Ghana, Nigeria, Liberia, Sierra Leone – in a bleak partnership, privation and natural resources like gold or oil go together in West Africa. It was economist Paul Collier who first identified what he called the “resource curse”. It was his analysis of the paradox of plenty that led me to focus on Bonsaso, a remote town located in the Western Region of Ghana.
What struck me most about this town was its level of deprivation and impoverishment. The young men who could not withstand the laborious task of small-scale mining had all abandoned their homes in search of elusive jobs in the major cities. Left behind are elderly and recalcitrant small-scale miners determined to plunder land, water and vegetation to earn a living.
The government of Ghana ordered a ban on small-scale mining in July 2017 and deployed a task force of 400 security personnel to enforce it.
“The activities of the military task force have put a strain on our work. These pits you see have all been abandoned because of the military presence in the town,” my Chinese host stated as he ushered me into his motel in Bonsaso.
Chan, as he is referred to among his friends, is a facilitator in the gold smuggling business. “Over the last four years, we have shipped close to 500 kg of gold, which is over US$20million to UAE. The trade has always been very profitable until recently,” Chan disclosed.
Bleeding revenue in trade with UAE, India, Switzerland
An assessment of the trade data between Ghana and its three major gold trading partners—Switzerland, India and the United Arab Emirates—revealed that over US$6billion worth of gold exports remain unaccounted for from 2013 to 2016. The figure would expectedly rise significantly if all export and import data between all of Ghana’s gold trading partners were to be examined.
For example, from 2013 to 2016 the gold import-export variance between Ghana and Switzerland amounted to over US$3billion. While Switzerland’s gold import figures revealed that they had imported close to US$7billion worth of gold from Ghana, Ghana’s official records indicated an export of a little over US$3billion.
Opare Hammond, the current boss of the Precious Minerals Marketing Company (PMMC), blames smuggling by foreigners. “There are a lot of foreigners who are not supposed to be part of the small-scale sector when it comes to gold, but we are told that many of them have found themselves right in the towns where we do mining,” he said.
Meanwhile, the Treasurer of the Association of Gold Exporters, Abu Grant, has blamed the previous board of the PMMC for its role in the loss of revenue from gold exports.
“We know that, through the PMMC, a lot of people have exported gold without repatriating back the proceeds. A lot of Indians back then were exporting a lot of gold through the PMMC without returning the proceeds. I definitely blame the previous management of PMMC. They created all the loopholes that people are taking advantage of,” he asserted.
The Bank of Ghana suspended the PMMC from directly shipping gold out of the country after it was discovered in 2017 that the body was unable to trace documents surrounding over US$2.3billion in gold exports. This resulted in failure to repatriate at least 80 percent of foreign currency earned from exports back to Ghana.
“There is no record to indicate that [any money was returned]. In fact, the Bank of Ghana is still on us asking for more information that will help it to even find out where these companies are, so that at least they can ask them to come and pay what they were supposed to pay…Unfortunately, many of them have not been traced,” PMMC Director Hammond revealed.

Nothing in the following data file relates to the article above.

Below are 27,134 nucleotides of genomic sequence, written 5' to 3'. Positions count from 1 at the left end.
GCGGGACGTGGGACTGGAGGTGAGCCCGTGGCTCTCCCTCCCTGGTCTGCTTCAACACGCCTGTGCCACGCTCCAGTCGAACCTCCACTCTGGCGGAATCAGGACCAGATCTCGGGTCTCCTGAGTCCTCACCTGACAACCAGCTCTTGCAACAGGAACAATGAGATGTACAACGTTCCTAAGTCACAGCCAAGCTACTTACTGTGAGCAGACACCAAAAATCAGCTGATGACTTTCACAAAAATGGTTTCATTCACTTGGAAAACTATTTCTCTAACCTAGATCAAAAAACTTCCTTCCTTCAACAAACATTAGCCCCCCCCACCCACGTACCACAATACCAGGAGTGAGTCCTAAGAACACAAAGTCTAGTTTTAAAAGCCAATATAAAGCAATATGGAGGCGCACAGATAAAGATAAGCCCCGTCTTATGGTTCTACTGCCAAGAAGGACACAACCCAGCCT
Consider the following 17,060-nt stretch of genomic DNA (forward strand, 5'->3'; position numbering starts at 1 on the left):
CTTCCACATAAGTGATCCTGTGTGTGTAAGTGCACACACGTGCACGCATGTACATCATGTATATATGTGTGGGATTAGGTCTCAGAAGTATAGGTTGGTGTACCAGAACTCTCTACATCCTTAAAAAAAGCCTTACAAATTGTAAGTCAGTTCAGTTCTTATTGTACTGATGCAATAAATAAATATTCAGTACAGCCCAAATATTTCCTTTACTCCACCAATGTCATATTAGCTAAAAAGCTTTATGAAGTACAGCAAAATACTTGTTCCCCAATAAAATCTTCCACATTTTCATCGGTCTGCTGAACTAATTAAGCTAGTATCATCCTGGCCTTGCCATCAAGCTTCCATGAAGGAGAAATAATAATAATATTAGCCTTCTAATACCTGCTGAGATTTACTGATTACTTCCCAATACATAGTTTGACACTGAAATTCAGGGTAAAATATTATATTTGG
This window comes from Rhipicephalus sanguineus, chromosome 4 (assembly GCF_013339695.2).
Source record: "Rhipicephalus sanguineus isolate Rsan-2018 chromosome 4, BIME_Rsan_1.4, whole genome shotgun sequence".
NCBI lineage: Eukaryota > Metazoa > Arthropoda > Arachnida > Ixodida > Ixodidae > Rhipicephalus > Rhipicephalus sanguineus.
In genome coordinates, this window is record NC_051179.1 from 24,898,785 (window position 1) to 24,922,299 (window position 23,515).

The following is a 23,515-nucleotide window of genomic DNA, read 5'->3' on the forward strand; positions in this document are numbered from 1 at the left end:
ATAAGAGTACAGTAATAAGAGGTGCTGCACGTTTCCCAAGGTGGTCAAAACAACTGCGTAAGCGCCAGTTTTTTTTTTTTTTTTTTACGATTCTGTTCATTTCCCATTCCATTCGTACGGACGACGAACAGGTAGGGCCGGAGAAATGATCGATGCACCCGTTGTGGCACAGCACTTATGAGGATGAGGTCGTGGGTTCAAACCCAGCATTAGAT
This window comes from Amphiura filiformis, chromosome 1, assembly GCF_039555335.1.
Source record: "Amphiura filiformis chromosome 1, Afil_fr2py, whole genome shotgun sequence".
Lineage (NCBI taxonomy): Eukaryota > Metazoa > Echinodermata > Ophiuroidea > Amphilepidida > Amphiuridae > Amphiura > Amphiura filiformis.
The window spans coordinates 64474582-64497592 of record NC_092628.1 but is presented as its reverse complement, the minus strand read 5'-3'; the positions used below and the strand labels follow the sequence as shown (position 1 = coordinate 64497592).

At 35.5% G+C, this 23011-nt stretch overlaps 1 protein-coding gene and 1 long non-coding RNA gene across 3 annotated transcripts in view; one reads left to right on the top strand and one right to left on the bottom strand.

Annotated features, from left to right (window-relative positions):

The government ordered the Criminal Investigations Department (CID) to investigate the improprieties; but the probe to date has not yielded any results.
Chan, who has no legal permit to buy gold, is a member of a larger network of foreigners scattered all over gold mining communities in Ghana who engage in this illicit activity. He gives a general overview of his operations as a facilitator in the illicit export of gold.
As a facilitator, Chan is mainly responsible for procuring the gold locally and exporting it. To avoid paying the required taxes, he employs two main strategies during export. The first method involves smuggling the consignment through Ghana’s porous borders to neighbouring Ivory Coast where the taxes are relatively low. The second method involves bribing government officials at the PMMC and ports to under-declare the amount of gold being exported.
“After we have enough consignment to move out, which is usually between 50-150kg, we contact our people at the PMMC to ‘assist’ in the shipment. If the system is such that they cannot help, we move it through the border to Ivory Coast,” Chan revealed.
This pattern was confirmed by Isaac Kojo Abraham, spokesperson for the Minerals Commission in Ghana. Mr. Abraham also revealed that the commission had received numerous reports of smuggling taking place at the ports, and indicated that an independent investigation is being carried out by an external body.
Loss of royalties and taxes
Gold exporters in Ghana are required to pay a 3 percent withholding tax to the Ghana Revenue Authority (GRA); 0.5 percent to Minerals Commission for the Small-Scale Mining Sustainability Fund; and a 0.118 percent tax to the Precious Minerals Marketing Company.
Kwabena Asante Asare, Chairman of the Association of Gold Exporters, Ghana, has blamed the high tax rate as partly the reason why the smuggling business thrives.
“All small-scale miners and others export their gold through us, and so it is easier to monitor us than the illegal small-scale miners; and so, the 3 percent tax is scaring them away and encouraging smuggling,” he stated.
Ghana loses over US$2billion annually in unpaid royalties and taxes on gold smuggled out of the country, according to Isaac Karikari, a director at the Ministry of Lands and Natural Resources.
According to a 2016 Global Financial Integrity report, illegal mining across the world is worth US$12billion to US$48billion annually. The harm done to Ghana and other developing countries by illicit financial flows demands attention and work toward solutions, in both the developing and developed world.